Documents link Huawei to Uyghur surveillance projects, report claims

Huawei has helped Chinese authorities create surveillance technology that targets the country’s Uyghur minority population, an investigation has alleged.

A series of marketing presentation slides reviewed by the Washington Post found Huawei had a role in developing surveillance projects created in a partnership with other Chinese companies.

They included analysis of voice recordings, monitoring detention centres, tracking locations of political individuals of interest, police surveillance in the western Xinjiang region, and corporate tracking of employees and customers.

While the slides did not specify who the presentations were for, the report said some of them showcased surveillance functions specific to police or government agencies, which suggests Chinese government authorities may have been the intended audience.

Huawei said it had no knowledge of the projects mentioned in the Washington Post report. “Huawei does not develop or sell systems that target any specific group of people and we require our partners comply with all applicable laws, regulations and business ethics,” it said in a statement. “Privacy protection is our top priority and we require that all parts of our business comply with all applicable laws and regulations in the countries and regions where we operate.”

According to the report, many of the slides were created in 2014, a few months after a terrorist attack at Kunming railway station that killed 31 people – a case Chinese officials often cite when justifying their policies in Xinjiang. The report said some modifications to the files were made in 2019 or 2020. Huawei’s logo can be seen in many of these slides.

The report claimed Xinjiang surveillance projects were highlighted in several slides. Although they did not mention the Uyghur ethnic minority specifically, at least one slide claimed Huawei’s technology had helped the public security bureau in Ürümqi, the capital of Xinjiang, capture a number of criminal suspects.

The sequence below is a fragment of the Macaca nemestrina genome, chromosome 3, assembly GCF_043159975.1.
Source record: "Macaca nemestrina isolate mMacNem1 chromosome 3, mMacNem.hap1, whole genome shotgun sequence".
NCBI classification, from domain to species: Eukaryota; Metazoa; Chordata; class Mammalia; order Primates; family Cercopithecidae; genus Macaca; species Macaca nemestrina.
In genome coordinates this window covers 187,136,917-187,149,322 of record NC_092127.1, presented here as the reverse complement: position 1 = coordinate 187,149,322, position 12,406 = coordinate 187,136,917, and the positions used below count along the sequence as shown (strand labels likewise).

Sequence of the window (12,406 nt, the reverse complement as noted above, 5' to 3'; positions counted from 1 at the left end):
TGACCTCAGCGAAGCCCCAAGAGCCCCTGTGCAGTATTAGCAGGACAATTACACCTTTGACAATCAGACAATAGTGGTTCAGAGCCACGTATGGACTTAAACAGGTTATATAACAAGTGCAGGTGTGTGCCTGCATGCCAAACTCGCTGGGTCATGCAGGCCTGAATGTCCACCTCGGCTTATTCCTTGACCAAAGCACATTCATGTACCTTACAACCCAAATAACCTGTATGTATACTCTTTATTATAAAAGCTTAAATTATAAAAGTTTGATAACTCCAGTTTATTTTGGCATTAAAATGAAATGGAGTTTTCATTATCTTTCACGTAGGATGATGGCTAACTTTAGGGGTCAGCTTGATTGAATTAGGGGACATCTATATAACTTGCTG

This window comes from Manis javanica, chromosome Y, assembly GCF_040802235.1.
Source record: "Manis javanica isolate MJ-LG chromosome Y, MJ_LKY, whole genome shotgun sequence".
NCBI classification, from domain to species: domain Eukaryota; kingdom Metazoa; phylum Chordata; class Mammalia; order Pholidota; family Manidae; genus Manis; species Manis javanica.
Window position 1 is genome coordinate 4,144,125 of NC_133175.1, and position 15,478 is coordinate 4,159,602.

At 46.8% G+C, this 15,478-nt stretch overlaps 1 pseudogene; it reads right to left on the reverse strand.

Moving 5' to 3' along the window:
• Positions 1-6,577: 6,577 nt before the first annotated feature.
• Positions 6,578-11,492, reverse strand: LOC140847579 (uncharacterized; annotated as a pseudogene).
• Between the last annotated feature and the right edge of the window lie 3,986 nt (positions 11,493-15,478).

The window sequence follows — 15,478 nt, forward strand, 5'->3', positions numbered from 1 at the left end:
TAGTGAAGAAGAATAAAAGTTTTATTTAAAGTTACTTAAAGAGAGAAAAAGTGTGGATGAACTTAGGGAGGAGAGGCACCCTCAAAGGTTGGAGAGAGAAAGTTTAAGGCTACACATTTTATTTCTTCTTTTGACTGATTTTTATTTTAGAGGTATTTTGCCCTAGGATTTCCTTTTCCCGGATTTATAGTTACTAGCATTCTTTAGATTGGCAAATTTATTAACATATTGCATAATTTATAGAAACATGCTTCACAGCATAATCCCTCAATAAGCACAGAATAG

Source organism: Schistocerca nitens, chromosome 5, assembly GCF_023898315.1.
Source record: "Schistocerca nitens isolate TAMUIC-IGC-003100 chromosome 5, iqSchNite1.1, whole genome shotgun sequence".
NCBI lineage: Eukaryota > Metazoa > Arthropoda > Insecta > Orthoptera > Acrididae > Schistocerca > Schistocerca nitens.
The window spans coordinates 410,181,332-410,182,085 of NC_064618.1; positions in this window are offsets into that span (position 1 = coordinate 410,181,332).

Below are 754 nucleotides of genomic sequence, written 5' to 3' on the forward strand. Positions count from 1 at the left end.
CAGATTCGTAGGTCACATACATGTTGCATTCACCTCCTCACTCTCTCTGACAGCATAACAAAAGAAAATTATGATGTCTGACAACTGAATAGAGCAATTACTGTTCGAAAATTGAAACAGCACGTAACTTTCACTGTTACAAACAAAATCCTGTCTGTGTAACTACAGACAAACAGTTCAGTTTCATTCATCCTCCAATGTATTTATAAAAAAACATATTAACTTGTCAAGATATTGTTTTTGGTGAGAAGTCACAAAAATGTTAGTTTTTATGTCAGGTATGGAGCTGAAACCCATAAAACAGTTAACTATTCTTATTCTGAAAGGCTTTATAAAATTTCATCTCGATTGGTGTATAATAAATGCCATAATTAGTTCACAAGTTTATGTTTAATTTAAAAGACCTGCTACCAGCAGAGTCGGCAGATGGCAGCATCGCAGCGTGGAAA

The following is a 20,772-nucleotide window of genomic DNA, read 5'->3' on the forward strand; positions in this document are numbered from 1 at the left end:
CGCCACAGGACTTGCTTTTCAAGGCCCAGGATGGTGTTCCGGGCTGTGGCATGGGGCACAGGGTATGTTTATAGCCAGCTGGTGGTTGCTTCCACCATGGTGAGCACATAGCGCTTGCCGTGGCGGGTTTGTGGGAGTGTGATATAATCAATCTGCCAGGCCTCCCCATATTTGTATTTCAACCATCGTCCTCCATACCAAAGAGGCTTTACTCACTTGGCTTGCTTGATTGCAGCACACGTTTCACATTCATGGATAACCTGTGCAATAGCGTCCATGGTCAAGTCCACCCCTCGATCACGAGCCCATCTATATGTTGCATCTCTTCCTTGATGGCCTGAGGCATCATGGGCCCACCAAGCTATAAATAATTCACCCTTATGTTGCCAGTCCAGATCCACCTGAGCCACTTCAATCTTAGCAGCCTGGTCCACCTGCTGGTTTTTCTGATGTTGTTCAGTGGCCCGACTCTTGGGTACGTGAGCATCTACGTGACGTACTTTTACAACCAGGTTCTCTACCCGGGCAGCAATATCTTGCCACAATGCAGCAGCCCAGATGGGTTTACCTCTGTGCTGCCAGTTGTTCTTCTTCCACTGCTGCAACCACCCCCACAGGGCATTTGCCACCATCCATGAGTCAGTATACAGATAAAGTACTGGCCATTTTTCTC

The presentation said the system had been in use in Ürümqi since 2017 – which experts believe is around the time when the mass detentions of Uyghurs began.

In recent weeks the US and several of its allies have announced a diplomatic boycott of the Beijing Winter Olympics in response to what the Biden administration called “crimes against humanity in Xinjiang and other human rights abuses”.

The report said a “one person one file” facial recognition solution was co-developed by Huawei and a Beijing-based company, which was sanctioned by the US commerce department in July for alleged human rights abuses in Xinjiang.

According to the report, other presentations said Huawei’s equipment was used in surveillance camera systems in other Xinjiang cities, highways and detention centres.

The pitch to provide voice recording analysis aimed to help the authorities examine voice recordings for national security purposes, the report said. In China, the term “national security” is broad. It could range from activities conducted by political dissents to policies in Hong Kong.

One 2018 presentation introduced the iFlytek Voiceprint Management Platform, a product co-developed by Huawei and iFlytek, a Chinese artificial intelligence company. According to the slide, this product can identify individuals by comparing their voice against a “voiceprint library”.

It is unclear whether the developers of this product were involved in collecting voiceprints. But the partner, iFlytek, was sanctioned by the US for alleged human rights violations in 2019. The company did not respond to the Washington Post’s inquiry.

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